Oh, that’s so awesome, thank you. Huh? I thought you would think so Hunter. Hunter says both of us are good Hunter says, stuffed animals are soothing for my little. Absolutely. Ooh, Cheryl says hi everyone. That’s a beautiful view. Thank you so much. I know, it’s blowing today. It’s windy and so when it’s windy we can see the other island really,really well, it looks very crisp. Hmm sometimes it’s not, sometimes it’s like you can’t really see the island because it’s really like raining or cuz it rains a lot. Angela says I sleep with my stuffed bunny every night. That’s awesome. These are all such great, great examples. So, I have a couple of things that I want to share with you guys, which I think are good for self-care. Oh, did you see the birdie flyby? There goes another birdie. Did you see it? I’m hoping you can see the things I’m seeing. Oh, John Harvey says, pure leaf extra sweet tea. Mmm, yummy. Pixie Painter says spending time with my Cats, Rabbits and Iguana is my self-care. Yes Hey, JJ. JJ says yes. Joey says doing things for others as myself, they’re self-care because it makes me feel valuable. That’s wonderful Joey, make sure you don’t ever do that to your own detriment. I know, I’m guilty of this Joey. I love doing things for others, it’s one of my forms of self-care, it makes me feel valuable and I am guilty of doing and doing and doing and doing and then doing some more and then doing and doing and doing some more and then doing and doing and doing because it makes me feel valuable all to the point, but then I’m like completely burned out and I’m like gosh, why do I feel so awful and horrible. Oh, I know, because I was doing and doing and doing and doing for others and I wasn’t taking care of myself, you know, I’m not saying that that’s what you’re doing.
I’m just saying that that can happen sometimes. It happened to me, maybe it’s just me. Vi says, I’m at someone else’s house. Pet-sitting animals are good for the soul. Yes, they are. John Harvey says, avoiding people is my self-care. John Harvey you make me laugh and laughter is my self-care, so there Joey says no, It happens to me too, but as long as they are happy, it makes me happy. Oh, I hear what you’re saying Joey and I want to encourage you, that’s wonderful but you know, when we’re only happy when other people are happy then that is like… that’s a codependent loop that we get sucked into and then it’s a cycle and it can be very difficult to break that, as long as you find other ways to feel fulfilled Joey, other than helping others, if there’s anything else in the whole wide world that you can do, that’s just for you and not feeling better by only helping others and that’s the only way you feel better and then you feel happy as long as they’re happy. If you can find ways to feel happy that are not dependent upon another person, then that is going to help you a lot in the long run. I’m not saying don’t help others, that’s not what I’m saying at all. I think it’s wonderful that you like to help others, I just want you to be aware that sometimes we can get sucked into that and it will take over and we won’t even realize it. Tabby Bar says we really like to wrap up and be alone in my mom cave more than chocolate, but it’s too hot right now to wrap up. Yeah, it is really warm. Vi says, I was pretty much raised by an animal. JJ says I found out I’m not a black market baby this week. My real father just lied to everyone and didn’t want responsibility for me. I’m offering you so much comfort JJ. I don’t know all that you’re going through, but that’s a lot to manage, even if it is good news, it’s still a lot to manage you know, just offering you compassion. Vi says I’ve done too much and hit a brick wall today, so now I’m doing nothing. Yeah, that definitely happens. Vi says, yes avoiding people is good self-care. So I wanted to share a couple things with you all and I think that it will help someone. So, I’m gonna look away from the screen because you know how I have a hard time if I’m looking at all of you, hanging out with you and seeing you, then I won’t be able to think and complete my sentences sometimes, so this is what I wanted to share with you. So I was able to reconnect and re meet a friend of mine from high school, we have not seen one another in 25 years and he and his girlfriend and his son were visiting and I got to tell you, it was absolutely wonderful to reconnect and re meet my friend. We went out to dinner and we took pictures and we learned all about one another’s families and goals and dreams and and our children and careers and just all the things and you know, many of you know that… Many of you know exponentially more than my friend that I reconnected with who doesn’t know anything basically about my upbringing or anything you know, just remembers me from school and you know when we’re in school and we think that someone can just look at us and they know that we are you know, (quote unquote) you know, “ruined” and tarnished and used up and abused and flawed and gross and disgusting and fat and dumb and stupid and clumsy and all the words that we think that everybody else thinks of us because those are words that were said to us or the words that we were called or just deductive reasoning, just a conclusion that we came to by you know, weighing all the facts of what it is that we’ve gone through, so I had my entire trauma history, front and center, in my face, anticipating getting ready to meet up with, reconnect with and re-meet my friend and so I had a lot of anxiety, anticipatory anxiety as one of my clients loves to say. Anticipatory anxiety, thinking, oh my goodness, like I don’t want to be that person, I don’t want to be that flawed gross you know, person, who’s so different and other than and doesn’t fit in and all the things, you know, it was easy for me to sort of go into sort of a like a woe is me, like a victimized state or a stigmatized state in preparation for you know going out for a nice dinner. I mean, I never go out to dinner, like ever, unless it’s my anniversary or my birthday or my husband’s birthday, like we don’t go out to dinner, we really just cook it and like where we hang out at our house, our little apartment and we enjoy one another’s company and we have a very simple life and so it was nice to be able to go out to a really nice dinner and you know put on makeup and do my hair and get dressed and you know wear something nicer than I would normally wear and… But at the same time, I was managing all of these memories and these perceptions that I had of myself and I got to tell you one of the greatest things I was able to do as a means of self-care was to bring all of that and all of those sort of cognitive distortions and anxieties and elements of hyper-vigilance and fear and just all of my trauma history, I was able to bring all of it, an unedited version of that, to my trauma therapist and I was able to just tell her very candidly and openly what I was experiencing and the fears and the thoughts and the ways in which I was perceiving this reconnection or re-meeting of my friend would go and I mean obviously like my friend had no idea that I was thinking all these thoughts, ‘cuz he doesn’t have any idea about my trauma history, you know, all he knows me as is the person who sat behind him in photography class, you know and so here, I had all of this stuff that I was sort of managing and juggling and I was able to bring this raw unedited version of all the things that I was managing and thinking about and juggling and sort of brooding over and I was able to get it all out and in a way that felt authentic and cathartic and you want to know what my trauma therapist said to me which was really, really, really, really helpful, was she says, you know Athena, I want you to… And now, mind you she’s EMDR trained and you know she’s trauma trained, she’s trauma-informed, she’s a trauma specialist, so everything that I share with you guys, that I experience within the context of my therapeutic interactions with my trauma-informed providers you know, obviously, that’s something that I would recommend for you if it feels safe. So, I thought it would be really helpful for me to share my process with you, because I know… I wish that someone would have shared their process with me so that I would know what the heck I was doing, even if my process wasn’t the same as theirs, at least I would know like oh, like, that’s possible, healing is possible. She was feeling all those things and thinking all those thoughts and having all those embody sensations and emotional flashbacks and feelings of anxiety and trepidation and fear and hyper-vigilance and all the things and she dumped it all out in the middle of the floor with her trauma therapist and explained to her trauma therapists all the things.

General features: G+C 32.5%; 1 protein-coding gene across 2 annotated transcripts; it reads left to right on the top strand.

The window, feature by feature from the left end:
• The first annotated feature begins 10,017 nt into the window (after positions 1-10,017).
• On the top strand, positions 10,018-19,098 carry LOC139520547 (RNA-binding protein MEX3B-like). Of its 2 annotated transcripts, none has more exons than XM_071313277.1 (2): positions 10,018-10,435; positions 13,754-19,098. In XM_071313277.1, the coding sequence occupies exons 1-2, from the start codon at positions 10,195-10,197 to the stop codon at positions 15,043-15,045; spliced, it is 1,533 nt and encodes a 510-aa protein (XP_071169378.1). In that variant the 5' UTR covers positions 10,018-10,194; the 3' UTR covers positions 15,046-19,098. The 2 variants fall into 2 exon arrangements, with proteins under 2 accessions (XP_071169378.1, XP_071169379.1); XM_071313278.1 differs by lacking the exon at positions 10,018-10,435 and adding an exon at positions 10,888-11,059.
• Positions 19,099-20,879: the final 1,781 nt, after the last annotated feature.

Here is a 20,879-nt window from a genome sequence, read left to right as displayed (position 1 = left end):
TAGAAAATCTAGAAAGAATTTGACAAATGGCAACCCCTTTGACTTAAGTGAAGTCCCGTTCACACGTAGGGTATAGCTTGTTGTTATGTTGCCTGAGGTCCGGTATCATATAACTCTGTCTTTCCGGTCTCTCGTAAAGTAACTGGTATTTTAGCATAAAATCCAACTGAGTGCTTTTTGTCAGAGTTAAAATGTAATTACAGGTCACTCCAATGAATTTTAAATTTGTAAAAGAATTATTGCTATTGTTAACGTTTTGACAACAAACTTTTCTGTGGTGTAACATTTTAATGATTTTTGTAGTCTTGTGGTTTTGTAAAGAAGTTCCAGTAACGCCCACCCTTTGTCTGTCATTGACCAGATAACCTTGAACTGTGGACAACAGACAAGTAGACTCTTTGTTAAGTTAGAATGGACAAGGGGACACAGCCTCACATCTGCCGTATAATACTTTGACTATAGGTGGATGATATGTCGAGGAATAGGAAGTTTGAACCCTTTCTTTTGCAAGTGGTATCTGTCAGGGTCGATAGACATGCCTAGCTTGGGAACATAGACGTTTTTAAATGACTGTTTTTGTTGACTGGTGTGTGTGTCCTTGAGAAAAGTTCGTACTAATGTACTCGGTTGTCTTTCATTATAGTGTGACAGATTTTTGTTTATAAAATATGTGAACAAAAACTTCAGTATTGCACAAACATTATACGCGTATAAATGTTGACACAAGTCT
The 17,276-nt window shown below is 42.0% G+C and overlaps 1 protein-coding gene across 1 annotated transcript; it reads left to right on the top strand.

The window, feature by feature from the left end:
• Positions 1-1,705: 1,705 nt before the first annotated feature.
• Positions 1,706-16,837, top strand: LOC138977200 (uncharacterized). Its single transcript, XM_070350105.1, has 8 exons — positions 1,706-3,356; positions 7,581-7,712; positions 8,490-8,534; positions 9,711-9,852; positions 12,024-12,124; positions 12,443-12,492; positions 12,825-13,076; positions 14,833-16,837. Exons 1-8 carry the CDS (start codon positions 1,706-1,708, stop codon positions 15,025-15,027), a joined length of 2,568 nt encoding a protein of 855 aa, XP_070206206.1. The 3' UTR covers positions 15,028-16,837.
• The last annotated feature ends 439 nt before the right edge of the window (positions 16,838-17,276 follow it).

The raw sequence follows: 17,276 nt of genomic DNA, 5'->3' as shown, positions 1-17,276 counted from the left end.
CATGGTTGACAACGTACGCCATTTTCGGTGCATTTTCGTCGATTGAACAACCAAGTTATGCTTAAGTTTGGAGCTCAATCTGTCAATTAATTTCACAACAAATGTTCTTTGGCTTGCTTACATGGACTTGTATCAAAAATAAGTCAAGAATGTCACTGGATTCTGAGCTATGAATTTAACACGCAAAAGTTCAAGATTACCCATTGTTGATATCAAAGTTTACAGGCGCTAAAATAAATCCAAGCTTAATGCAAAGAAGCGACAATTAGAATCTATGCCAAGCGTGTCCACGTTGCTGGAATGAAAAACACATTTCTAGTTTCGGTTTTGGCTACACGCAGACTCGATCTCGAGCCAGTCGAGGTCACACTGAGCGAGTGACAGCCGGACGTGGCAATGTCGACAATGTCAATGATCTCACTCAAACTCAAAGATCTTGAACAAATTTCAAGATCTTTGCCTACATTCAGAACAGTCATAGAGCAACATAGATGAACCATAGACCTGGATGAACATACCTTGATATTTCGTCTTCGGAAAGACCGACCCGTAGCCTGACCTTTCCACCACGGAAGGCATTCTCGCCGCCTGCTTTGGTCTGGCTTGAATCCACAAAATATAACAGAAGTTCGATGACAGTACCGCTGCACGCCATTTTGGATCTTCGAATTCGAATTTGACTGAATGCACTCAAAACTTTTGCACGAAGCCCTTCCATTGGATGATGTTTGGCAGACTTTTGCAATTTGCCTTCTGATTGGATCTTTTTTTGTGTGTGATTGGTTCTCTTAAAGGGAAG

Now mind you, in my mind, now I’m the patient in this point, I’m the mental health consumer, I’m the patient, I mean, I’m technically a patient leader because I am also a person that is trauma-informed and I am in leadership for you know, mental health community members, but I’m a patient in this particular moment, only not a patient leader, a patient, but just a person that’s struggling and needs help from a mental health professional. So, I brought in all my junk and I dumped out this big pile of mixed up junk that was all ruined and gross and sticky and needed it was just gross and all of it was stuck together and it was confusing and overwhelming and I just dumped it all in a big disgusting pile, like have you all ever cleaned out your closets and then just piled everything in the middle of the room and you just sat there looking at it, going like, how am I even going to sort this out? Like, I don’t even know how to sort it into like one bag that goes into the garbage and another bag that goes into donate and like another bag that is like you know, keep it maybe or sell it at a yard sale and then like the smallest pile ever is like what you’re actually gonna keep, like I decided that it would be a fantastic idea to empty out my entire office area and all the closets in the entire house into the middle of the living room and so that’s an actual physical representation of like what I’m going on like inside my body with my own process of dealing with this anxiety, of reconnecting with someone that I had not seen in 25 years and so the irony doesn’t escape me, I realize it’s absolutely hilarious, okay? I do realize that. So the self-care part of this is… what I’m trying to tell you about the most is that the way I took care of myself was I asked for help. Now, it’s really key for me to mention to you that I didn’t ask for help from someone I wasn’t sure was safe. Again, don’t miss this, the process I’m sharing with you right now in both instances, both my internal process of dealing with all of these swirly, gross, overwhelming feelings that I decided to dump in a big huge pile in the middle of my trauma therapist office, that example along with the example of me deciding to take my entire office and all the closets in the entire house and dump them all in a big pile in my living room, these both happened concurrently. I still have a big pile in my living room that I’m dealing with and it feels much better today as a result of the same reason why I feel much better today after meeting with my trauma therapist and that is I asked for help. Remember earlier in the beginning of this conversation when I said that self-care would look different for you than it would for me and self-care would look different today than it did yesterday or maybe tomorrow, well, what I’m trying to share with you is my process and that is that I was able to discern and distinguish who was safe versus who is unsafe or in this case who is safe enough, right? Where do I need help and how can I reach out for help from someone who is (quote) ‘safe’ enough. Well, my trauma therapist is safe enough, right? Is she the safest person in the whole world with nothing wrong with her? No, but she’s safe enough for me. She’s safe, I’ve determined and just and acknowledged and discerned that she is a safe person and I reached out for help. My husband is a safe enough person you see, the safest person in the world. Is he perfect? Well, he never hurt my feelings as Higa is he always gonna be like the perfect? Safest person in the world. No, but he’s safe enough for me and I reached out for help from him for the pile that I have in the middle of the living room. So the radical act of self-care that I participated in on Friday was going to my trauma therapist and bringing to her my virtual version of the physical overwhelming mess that I have going on in my house, which is this big huge pile of stuff that needs to be sorted, like I have… right now in my living room, right now, like if I turned my camera around which I’m not going to do, because it would cause me a tremendous amount of anxiety, I have a pile of things that need to be sorted. Is it trash, is it stuff that’s going to be donated to Big Brothers and Big Sisters to help children who need help. Is it something that I’m going to save and sell at a yard sale or on eBay or give to someone I love, that I know they could use it or am I going to keep it? Am I gonna put it away in it’s place, right? And I was able to reach out to my husband who’s a safe enough person and I was able to tell him that I’m overwhelmed and I don’t know what to do and I want to complete my project, but I need help and he was able to say, absolutely, you just tell me what you need and all, I’ll help you and that was a huge source of relief for me. I can’t tell you… I can’t find the words in the English language that articulate precisely the feeling that I was experiencing with my husband when he was able to help me. I was so overwhelmed with gratitude, I almost cried. I was like, why didn’t I ask for help sooner and maybe on some deep level, I thought, well you got yourself into this mess, you’re the one that dumped all the closets out in the middle of the room. You thought it was brilliant idea because you’re like oh, yeah, we’ll just only put back what we need, we’ll get rid of everything else. It’ll be a fantastic idea, it worked for you previously, that’s your system, that’s what works for you Athena. So, you know, why would you ask your husband for help that you know you’re the one that got yourself into this mess, you can get yourself out of it, like there was that voice, right? Which is not necessarily the most helpful voice, and then let’s talk about the same concurrent process that’s going on side by side with the physical manifestation of what’s going on internally and that is with my trauma therapist. I brought in my big pile of swirly overwhelm about meeting up with, reconnecting and re-meeting my friend from high school with his girlfriend and his son and I got to tell you that in both instances, when I was able to just dump that big pile and allow somebody else to help me sort it and go through it. Do you want to know the tremendous feeling of relief and accomplishment and gratitude and joy, like tears of joy, like grateful to be alive Joy, like I don’t even know how to explain it to you and all it was is that I asked for help, that’s all it was. It takes a heart of humility, it takes discernment to be able to know is this person a safe enough person to ask for help. It takes courage to to ask for help and it takes energy and focus to be able to articulate what it is that you need help with,because people are not psychic. Again, my husband, not psychic. I needed to verbally share with him what it is that I needed help with. My trauma therapist, well, I believe that she’s like a supernatural unicorn manifestation of awesomeness, like not psychic, Sonya’s not psychic, I had to be able to articulate in words and tell her how I was feeling and what I needed help with and all the things that were swirling around and overwhelming me and causing me to feel paralyzed and in both cases, I asserted myself and I was vulnerable and I took a risk and I reached out and asked someone that I discerned was safe enough and I told them vulnerably what I needed help with and why and how overwhelmed I was feeling and I got to tell you, you guys there was a reward there, I was rewarded with such feelings of relief and joy and gratitude and calm and peace and I felt supported and I felt understood and I felt… Just I felt like I wasn’t all alone in it, you know, I mean, have you ever felt all alone? Right? It’s like it can be really difficult, it can be really scary to put yourself out there in a vulnerable way and ask for help, but I did it and I was rewarded for it and I got to tell you, I want to tell you the outcome of both before I let you go, okay? I know that it’s not that long of a video today, but my trauma therapist Sonya was able to reflect back to me what she saw in me. So that I could feel like it was possible to see myself the way she saw me and sort of embody what it was that she was describing. I couldn’t have done that on my own because I was too stuck in my trauma narrative, I was too stuck in my own lived experience and memories and my version of my own reality and you know I look in the mirror and my mirror is different than I see myself differently than she sees me It is so so so so so important for us to believe that it’s possible to see ourselves differently, to believe that it’s possible that other people see us differently than we see ourselves and Sonia was able to reflect back to me and help me visualize what it might feel like to walk into that meetup or free meeting or reconnecting with someone I hadn’t seen in 25 years along with his girlfriend and his son and my husband and what it might look like and what it might feel like to show up in a different way, thinking of myself in a different way and I am so excited to tell her how it went because the outcome was so much more positive than I could have anticipated and again, my friend is a wonderful person I had no reason to be afraid to meet up with him, I had no reason to be afraid of his son or his girlfriend, I had no reason to be afraid of my husband going with me, as you know,to meet up with them as well. It was all positive, but in my own head I was so stuck in my trauma narrative, right? And so my trauma therapist was able to work with me, we didn’t do EMDR, but we did like a future template, like what a template of my future would look like and she was able to help me energetically feel in my body what that might feel like and what that might be like and the way she did it since I’ve communicated with her in so many ways for so many years, I’ve been able to tell her like when you show something to me or you model it for me, I’m able to see what it looks like on you and then I’m able to adopt that as a best practice in my own life if I choose to do so and so she was able to help me change the way I saw myself and it was like, it was miraculous, it was like, oh my gosh I never in a million years could have thought that she could have done that all within the course of like less than an hour, she’s like a miracle worker for real. I was so paralyzed by my own trauma narrative and my own stuff. And do you want to know what my husband did? Like, now remember, we’re dealing with a physical manifestation of what’s going on on the inside of me, right? So on the inside of me I was feeling all these things and I just dumped an entire pile that looked like a big pile of crap in my therapists office and she was able to sit through it and reflect back to me what it was that she knew would help me in that moment and I was like completely blown away by her ability to do that. It was like, what, how in the world was she able you know, to know that that’s what I needed. And bottom line she just, she was… it was just… it was unbelievable. And so you want to know what my husband did, he worked an equally huge miracle, he could see, because I communicated what I needed, I had to be vulnerable, I had to ask for help and communicate my needs which is terrifying for a complex trauma survivor and you know, we are so used to dealing with people who are unsafe that when we communicate our needs when we’re younger our needs are not met and so we grow up into adults who are terrified to communicate their needs because we experience rejection is pay, only what we do as adults, don’t miss this, when we experience rejection as pain when we’re adults, part of our brain doesn’t realize that we’re adults now, part of our brain still thinks that were a child experiencing rejection as pain and abuse and we’re gonna die you know, like when you’re a child and you experience rejection, like your whole world is unsafe and you think you’re gonna die and so communicating your needs as an adult is a radical act of self-care, it’s a huge risk and I don’t recommend you do it unless you have discerned over time that the person you’re reaching out and communicating your needs to is a safe enough person, like your trauma therapist or like your spouse and you know, it’s super important that we’re able to discern who is safe versus who is not safe. And so my husband was able to work this miracle where I was vulnerable and I communicated my needs and he took the initiative and helped me sort out all these stuff and he did the hardest part in my book of all the work that I’m doing in the house, like it’s not done yet, but it’s almost done, you know, we made such a huge progress. For me, taking all of the trips of all the stuff out to the dumpster is absolutely terrifying, because when I was a child and I would go to throw something away I would get in trouble that I was wasting and I was told that I was ungrateful and so me taking all the trips out to the dumpster was terrifying and then… so not only did he take off all the trips and did all this stuff to the dumpster for me, so then he took all of the different bags of stuff for Big Brothers and Big Sisters for children that are struggling and need things, right? He took a whole carload of stuff to deliver to them and I have this fear of going, because every time I’ve ever tried to donate stuff, like many, not every time, I’m speaking hyperbolically, let me back up many times. When I try to donate items, they end up telling me that they’re unable to accept certain items because they have limits to like they can’t accept anything that’s glass, they have only certain types of books they can accept, they have you know, they don’t accept certain items of clothing, they don’t accept, you know house wear, like household items… certain household items and so that is rejection and I experience rejection as pain and then in addition to that, it’s compounded by the fact that I then have to put it in the dumpster which feels very unsafe to me and I realize I’m like a grown-ass woman and I’m sitting here describing to you like all I’m doing is cleaning and it’s shouldn’t be a big deal, but when you have a trauma narrative and a lived experience and a history that is similar to many people in our community where we were literally punished for everything, it can be terrifying and so it’s just hard. So I was able to communicate with my husband the things that I was struggling the most with even though it was embarrassing and I felt ashamed of part of it, but I was like, you know, what have I got to lose? What have I got to lose? I’m just gonna put myself out there, I’m just gonna tell him what I need help with and yeah, let’s do it and he was able to work a similar miracle too you know, he helped me go through stuff and deliver stuff out to the dumpster for me and drive a whole carload of stuff over for me and I was able to experience the satisfaction of knowing that I had almost completed the project that I started. So, it’s like, uh, you know what I mean, like it can just be really hard you guys, I just want you to know that like for… if you’re the type of a person who’s living with CPTSD symptoms as a result of adverse childhood? experiences or narcissistic abuse and you operate really,really,really well under pressure or in the midst of chaos or in a life-or-death situation, but like if you have a stack of bills on the counter it can paralyze you and you want to hide under the bed covers for a week, like you’re not alone. If you have like a bag of stuff that needs to be donated to Salvation Army and you literally can’t leave your house for two weeks, like you’re not alone, I just want you to know that you’re gonna make it through this. Certain stuff can feel really,really,really hard, stuff that people do everyday, like go to the bank and make a deposit or go to the market and pick up some groceries or you know, I mean it’s like you know, it’s just hard, you know, it can be hard, but in a pinch or in a crisis situation, I’m the first person my husband would call, you know, like when his mom fell, you know, we were just barely dating, we had only been dating for like I don’t know, what, like a few months and like he called me, he’s like hey, what are you doing? I’m like, oh I was just you know gonna like get a cup of coffee and then he had let me know that his mom had fallen and wanted to know if I could come over and help and I was like I’m like, oh yeah sure, yeah, absolutely, you know and like it was a crisis situation like the ambulance was coming. So if you deal with ambulances and crisis situations with ease and yet dealing with a stack of bills or doing a couple of dishes in the sink or a small pile of laundry or going to the market or to the post office or running an errand is something that paralyzes you, please know that this is very common for anyone living with CPTSD symptoms. Hey Miss Poppy, so happy to see you. We were sending you lots of love earlier, so happy to see you. I hope everything’s okay? Special thank you to Shannon and all of the Blue Wrench Crew, you all are so amazing. So this has been a great discussion about self care and I just got a message just now from the apartment complex, they need me to come by and pick something up and I’m gonna have to go do that, I’m gonna have to go pick that up right now before she closes, because the office is gonna close here before the top of the hour, so I gotta drive over there. Oh, someone says… Wait one second here. Leah says, why do these items overwhelm us? Leah, do me a favor, type in the word “Executive functioning” into Google and sort of go down the rabbit hole and look into executive functioning and then also type in the words learned helplessness and go down the rabbit hole and look into and do some research.Executive functioning, yes, exactly, executive functioning and then two more words Leah, “learned helplessness” Oh, thanks so much for the love you guys, thanks for all the thumbs up, y’all are so amazing. You don’t realize how much those thumbs up are are helping the channel, we’ve quadrupled in size over the past like two years because of your thumbs up. I started asking you all to give a thumbs up to the videos if it was helpful, so thank you. Yeah, learned helplessness Leah and executive functioning, those will help you so much. Thank you so much Poppy, everyone, you all take care. I’m gonna go pick up a box, they need me to go pick something up, so I will see you guys back here next Monday 6 p.m. Pacific/9 p.m Eastern If you like having conversations like this, I do this every single day, 365 days a year, there’s a link that I think Shannon and Poppy will put in the chat box right now, it’s over to my website CPTSDFoundation.org. We have daily calls. It’s called daily recovery support calls and we talked for 45 minutes ish, sometimes it’s 50 minutes, but we try to keep it to 45, every single day on different topics. There’s a calendar of topics that we talk about. CPTSDFoundation.org and or if that’s not your cup of tea, we have a healing book club and you can access information about the healing book club at CPTSDFoundation.org and all the… I think it’s like five dollars a month for book club. We meet every single week and we read through trauma books. And thank you so much for everything you all. Yes, executive functioning and learned helplessness, exactly. Thank you all so much, have a wonderful week and if I don’t see you over on the daily calls, then I’ll see you back here next Monday 6 p.m. Pacific/9 p.m. Eastern and every Monday every single Monday 6 p.m. Pacific/9 p.m. Eastern. Occasionally I skip, but rarely,rarely,rarely. So be kind to yourselves, okay? Be kind and gentle, okay? Be kind and gentle with yourselves because your